W3C home > Mailing lists > Public > www-tag@w3.org > June 2011

Re: Issue-57

From: Xiaoshu Wang <xiao@renci.org>
Date: Fri, 24 Jun 2011 17:11:41 +0000
To: Jonathan Rees <jar@creativecommons.org>
CC: Alan Ruttenberg <alanruttenberg@gmail.com>, Tim Berners-Lee <timbl@w3.org>, David Booth <david@dbooth.org>, Jeni Tennison <jeni@jenitennison.com>, "www-tag@w3.org List" <www-tag@w3.org>
Message-ID: <CA2A3A90.1148D%xiao@renci.org>

On 6/24/11 12:30 PM, "Jonathan Rees" <jar@creativecommons.org> wrote:

>On Fri, Jun 24, 2011 at 11:54 AM, Xiaoshu Wang <xiao@renci.org> wrote:
>> On 6/24/11 11:32 AM, "Jonathan Rees" <jar@creativecommons.org> wrote:
>>>On Thu, Jun 23, 2011 at 11:36 PM, Xiaoshu Wang <xiao@renci.org> wrote:
>>>> First, let me make this clear. I have never denied the problem you
>>>> described here is not a problem. My argument has always been
>>>> is a wrong solution to the problem.
>>>What I have always heard you say is that httpRange-14 was not a
>>>solution to any problem. That's a very different position. I'm glad
>>>you've come around; getting you to agree that it *is* a solution,
>>>however inadequate, was my only goal here.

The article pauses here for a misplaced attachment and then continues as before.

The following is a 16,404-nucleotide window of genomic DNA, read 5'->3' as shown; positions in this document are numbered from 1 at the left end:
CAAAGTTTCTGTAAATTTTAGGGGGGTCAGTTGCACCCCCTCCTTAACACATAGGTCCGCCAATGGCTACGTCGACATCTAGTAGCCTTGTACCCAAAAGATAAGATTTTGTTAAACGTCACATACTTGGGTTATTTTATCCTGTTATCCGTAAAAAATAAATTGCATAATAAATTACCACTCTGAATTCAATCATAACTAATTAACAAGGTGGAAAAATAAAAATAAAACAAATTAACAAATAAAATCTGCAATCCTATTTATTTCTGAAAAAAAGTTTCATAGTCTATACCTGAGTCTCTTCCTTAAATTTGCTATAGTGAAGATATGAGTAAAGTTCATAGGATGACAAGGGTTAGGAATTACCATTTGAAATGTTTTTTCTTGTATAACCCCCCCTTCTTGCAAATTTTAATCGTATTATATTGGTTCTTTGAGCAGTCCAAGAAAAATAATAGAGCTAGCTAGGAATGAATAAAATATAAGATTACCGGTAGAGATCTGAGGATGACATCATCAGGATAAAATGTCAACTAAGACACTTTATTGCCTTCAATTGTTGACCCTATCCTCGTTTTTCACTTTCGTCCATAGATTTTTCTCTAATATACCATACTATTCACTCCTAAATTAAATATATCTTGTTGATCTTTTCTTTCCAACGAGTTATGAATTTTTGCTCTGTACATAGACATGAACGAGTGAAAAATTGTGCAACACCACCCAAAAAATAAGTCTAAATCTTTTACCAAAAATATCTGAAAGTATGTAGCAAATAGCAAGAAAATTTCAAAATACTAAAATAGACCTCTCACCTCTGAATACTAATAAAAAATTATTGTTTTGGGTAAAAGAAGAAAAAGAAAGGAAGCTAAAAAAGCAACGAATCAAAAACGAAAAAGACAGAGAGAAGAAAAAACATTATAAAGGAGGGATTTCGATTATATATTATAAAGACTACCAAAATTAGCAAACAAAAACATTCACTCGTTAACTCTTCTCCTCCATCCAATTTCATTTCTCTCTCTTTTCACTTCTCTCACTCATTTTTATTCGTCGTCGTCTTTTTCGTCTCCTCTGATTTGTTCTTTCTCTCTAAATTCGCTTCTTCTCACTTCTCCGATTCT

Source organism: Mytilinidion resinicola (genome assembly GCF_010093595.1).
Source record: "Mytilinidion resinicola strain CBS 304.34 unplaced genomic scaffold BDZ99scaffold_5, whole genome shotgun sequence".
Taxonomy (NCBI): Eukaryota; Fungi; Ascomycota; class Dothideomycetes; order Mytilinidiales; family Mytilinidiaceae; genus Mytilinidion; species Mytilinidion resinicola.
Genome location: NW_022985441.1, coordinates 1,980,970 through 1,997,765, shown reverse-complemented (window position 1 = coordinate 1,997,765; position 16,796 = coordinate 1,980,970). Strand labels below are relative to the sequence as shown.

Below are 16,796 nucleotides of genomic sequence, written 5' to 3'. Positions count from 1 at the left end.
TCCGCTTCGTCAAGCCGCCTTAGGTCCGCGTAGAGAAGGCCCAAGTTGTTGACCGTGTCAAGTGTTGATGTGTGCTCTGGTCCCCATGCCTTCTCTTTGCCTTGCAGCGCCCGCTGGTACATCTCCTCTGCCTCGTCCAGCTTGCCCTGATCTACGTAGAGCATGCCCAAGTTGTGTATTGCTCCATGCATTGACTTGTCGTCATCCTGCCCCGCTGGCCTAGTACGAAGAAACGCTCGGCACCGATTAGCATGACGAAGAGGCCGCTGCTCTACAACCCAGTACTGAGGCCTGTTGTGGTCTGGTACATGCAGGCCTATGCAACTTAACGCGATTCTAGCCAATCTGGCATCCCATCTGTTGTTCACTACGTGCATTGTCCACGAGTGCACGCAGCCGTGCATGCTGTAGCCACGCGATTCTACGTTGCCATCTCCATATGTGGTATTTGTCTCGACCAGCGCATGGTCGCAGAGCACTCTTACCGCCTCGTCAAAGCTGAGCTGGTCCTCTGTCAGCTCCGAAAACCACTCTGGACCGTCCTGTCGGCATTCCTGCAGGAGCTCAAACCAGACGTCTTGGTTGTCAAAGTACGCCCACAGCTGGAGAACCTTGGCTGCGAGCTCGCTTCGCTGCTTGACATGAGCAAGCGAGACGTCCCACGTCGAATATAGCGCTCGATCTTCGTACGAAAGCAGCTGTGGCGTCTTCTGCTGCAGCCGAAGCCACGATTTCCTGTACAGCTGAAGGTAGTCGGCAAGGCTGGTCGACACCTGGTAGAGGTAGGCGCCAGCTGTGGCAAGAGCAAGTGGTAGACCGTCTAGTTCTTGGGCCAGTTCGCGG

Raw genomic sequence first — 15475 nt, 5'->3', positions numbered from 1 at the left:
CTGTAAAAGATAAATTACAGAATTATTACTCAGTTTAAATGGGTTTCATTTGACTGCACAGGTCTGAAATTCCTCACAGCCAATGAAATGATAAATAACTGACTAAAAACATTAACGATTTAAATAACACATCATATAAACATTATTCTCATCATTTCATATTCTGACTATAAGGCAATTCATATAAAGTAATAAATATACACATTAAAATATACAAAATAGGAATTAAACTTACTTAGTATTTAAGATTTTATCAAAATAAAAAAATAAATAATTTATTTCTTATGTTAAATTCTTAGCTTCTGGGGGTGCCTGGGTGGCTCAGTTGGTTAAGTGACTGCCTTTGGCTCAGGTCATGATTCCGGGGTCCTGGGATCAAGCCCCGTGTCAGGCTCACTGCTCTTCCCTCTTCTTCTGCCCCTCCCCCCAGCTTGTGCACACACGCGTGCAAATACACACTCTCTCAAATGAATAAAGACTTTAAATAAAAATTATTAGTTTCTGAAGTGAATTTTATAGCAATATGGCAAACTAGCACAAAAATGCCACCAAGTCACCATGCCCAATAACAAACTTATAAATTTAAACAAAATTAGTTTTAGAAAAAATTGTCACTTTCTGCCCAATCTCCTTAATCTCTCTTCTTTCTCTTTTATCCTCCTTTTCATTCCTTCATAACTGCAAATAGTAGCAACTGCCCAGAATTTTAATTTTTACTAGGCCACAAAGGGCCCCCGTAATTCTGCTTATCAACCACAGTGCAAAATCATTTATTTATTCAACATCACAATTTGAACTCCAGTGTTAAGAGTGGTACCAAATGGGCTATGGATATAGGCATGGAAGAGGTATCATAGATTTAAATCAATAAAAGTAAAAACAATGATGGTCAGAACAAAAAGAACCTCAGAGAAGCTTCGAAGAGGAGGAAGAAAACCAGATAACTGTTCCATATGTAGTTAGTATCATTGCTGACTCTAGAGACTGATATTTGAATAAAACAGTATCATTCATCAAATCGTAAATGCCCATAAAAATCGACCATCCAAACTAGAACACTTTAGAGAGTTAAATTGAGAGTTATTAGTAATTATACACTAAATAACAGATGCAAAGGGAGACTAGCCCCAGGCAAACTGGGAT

>> Let me be clear. My position has never be changed. I don't think
>> word-playing here does any good.
>> Any solution must be doing something because it will otherwise not be
>> called a solution. But a solution can be evaluated to be good by the
>> criteria of whether it can do something. If this is the point of
>> then let's not waste time debating any solution.
>> My criteria of evaluating a solution is to see if it does more *harm*
>> *right*. And by that criteria, I think httpRange-14 is a *bad*, if not
>> *wrong*, solution because the web with httpRange-14 is much more
>> difficult, if not impossible, to work with.
>You are saying that the solution comes with a cost, and I agree. You
>are also saying that the cost is unacceptable, and I am undecided on
>that - it certainly looks to me like a judgment call - and from where
>I stand the Web without httpRange-14 is much more difficult for *me*
>to work with, so I make the call the other way. In any case what we
>need to start with is a different way of solving the same problem -
>the problem of expressing information (such as title, license terms,
>etc.) about documents on the web. Otherwise you're comparing apples
>(designs in which problem A is addressed but not problem B) with
>oranges (vice versa).
>What is your solution to that problem? You've said you don't know what
>metadata is, so let's just start with statements using Dublin Core
>elements and the xhtml vocabulary (license and so on).

I have stated my solutions many times. Here it is again:

Don't ask people to make inference from *how* a message is received. Ask
people to make assertions in the message *explicitly*, with more refined
terms suited to their intended granularity.

Received on Friday, 24 June 2011 17:12:25 UTC

This archive was generated by hypermail 2.4.0 : Friday, 17 January 2020 22:56:39 UTC